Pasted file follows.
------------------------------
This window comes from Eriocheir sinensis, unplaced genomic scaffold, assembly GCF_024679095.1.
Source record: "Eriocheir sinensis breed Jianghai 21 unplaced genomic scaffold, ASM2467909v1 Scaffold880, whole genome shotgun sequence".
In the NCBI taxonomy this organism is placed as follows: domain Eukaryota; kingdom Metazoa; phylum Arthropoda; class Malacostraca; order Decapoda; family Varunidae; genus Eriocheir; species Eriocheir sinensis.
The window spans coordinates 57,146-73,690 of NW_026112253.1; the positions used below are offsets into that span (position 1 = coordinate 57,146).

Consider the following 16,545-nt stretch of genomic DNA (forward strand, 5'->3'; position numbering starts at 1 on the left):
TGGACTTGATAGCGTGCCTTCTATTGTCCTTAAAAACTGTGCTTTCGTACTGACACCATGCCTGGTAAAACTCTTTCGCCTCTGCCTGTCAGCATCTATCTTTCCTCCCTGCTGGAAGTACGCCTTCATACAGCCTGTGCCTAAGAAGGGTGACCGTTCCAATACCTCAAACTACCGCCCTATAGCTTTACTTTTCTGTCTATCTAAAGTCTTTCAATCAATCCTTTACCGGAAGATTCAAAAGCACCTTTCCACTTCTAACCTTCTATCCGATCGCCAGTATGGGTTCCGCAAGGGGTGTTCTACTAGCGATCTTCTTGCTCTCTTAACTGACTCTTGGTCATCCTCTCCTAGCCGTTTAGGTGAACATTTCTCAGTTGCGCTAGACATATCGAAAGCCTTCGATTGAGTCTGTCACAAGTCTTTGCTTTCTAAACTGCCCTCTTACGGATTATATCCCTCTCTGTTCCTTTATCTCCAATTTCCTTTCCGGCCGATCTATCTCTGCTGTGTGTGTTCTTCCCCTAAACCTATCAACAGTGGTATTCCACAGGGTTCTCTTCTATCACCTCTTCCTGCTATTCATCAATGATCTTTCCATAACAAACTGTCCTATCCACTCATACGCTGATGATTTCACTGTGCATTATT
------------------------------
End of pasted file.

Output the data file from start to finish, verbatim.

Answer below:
This window comes from Eriocheir sinensis, unplaced genomic scaffold, assembly GCF_024679095.1.
Source record: "Eriocheir sinensis breed Jianghai 21 unplaced genomic scaffold, ASM2467909v1 Scaffold880, whole genome shotgun sequence".
In the NCBI taxonomy this organism is placed as follows: domain Eukaryota; kingdom Metazoa; phylum Arthropoda; class Malacostraca; order Decapoda; family Varunidae; genus Eriocheir; species Eriocheir sinensis.
The window spans coordinates 57,146-73,690 of NW_026112253.1; the positions used below are offsets into that span (position 1 = coordinate 57,146).

Consider the following 16,545-nt stretch of genomic DNA (forward strand, 5'->3'; position numbering starts at 1 on the left):
TGGACTTGATAGCGTGCCTTCTATTGTCCTTAAAAACTGTGCTTTCGTACTGACACCATGCCTGGTAAAACTCTTTCGCCTCTGCCTGTCAGCATCTATCTTTCCTCCCTGCTGGAAGTACGCCTTCATACAGCCTGTGCCTAAGAAGGGTGACCGTTCCAATACCTCAAACTACCGCCCTATAGCTTTACTTTTCTGTCTATCTAAAGTCTTTCAATCAATCCTTTACCGGAAGATTCAAAAGCACCTTTCCACTTCTAACCTTCTATCCGATCGCCAGTATGGGTTCCGCAAGGGGTGTTCTACTAGCGATCTTCTTGCTCTCTTAACTGACTCTTGGTCATCCTCTCCTAGCCGTTTAGGTGAACATTTCTCAGTTGCGCTAGACATATCGAAAGCCTTCGATTGAGTCTGTCACAAGTCTTTGCTTTCTAAACTGCCCTCTTACGGATTATATCCCTCTCTGTTCCTTTATCTCCAATTTCCTTTCCGGCCGATCTATCTCTGCTGTGTGTGTTCTTCCCCTAAACCTATCAACAGTGGTATTCCACAGGGTTCTCTTCTATCACCTCTTCCTGCTATTCATCAATGATCTTTCCATAACAAACTGTCCTATCCACTCATACGCTGATGATTTCACTGTGCATTATT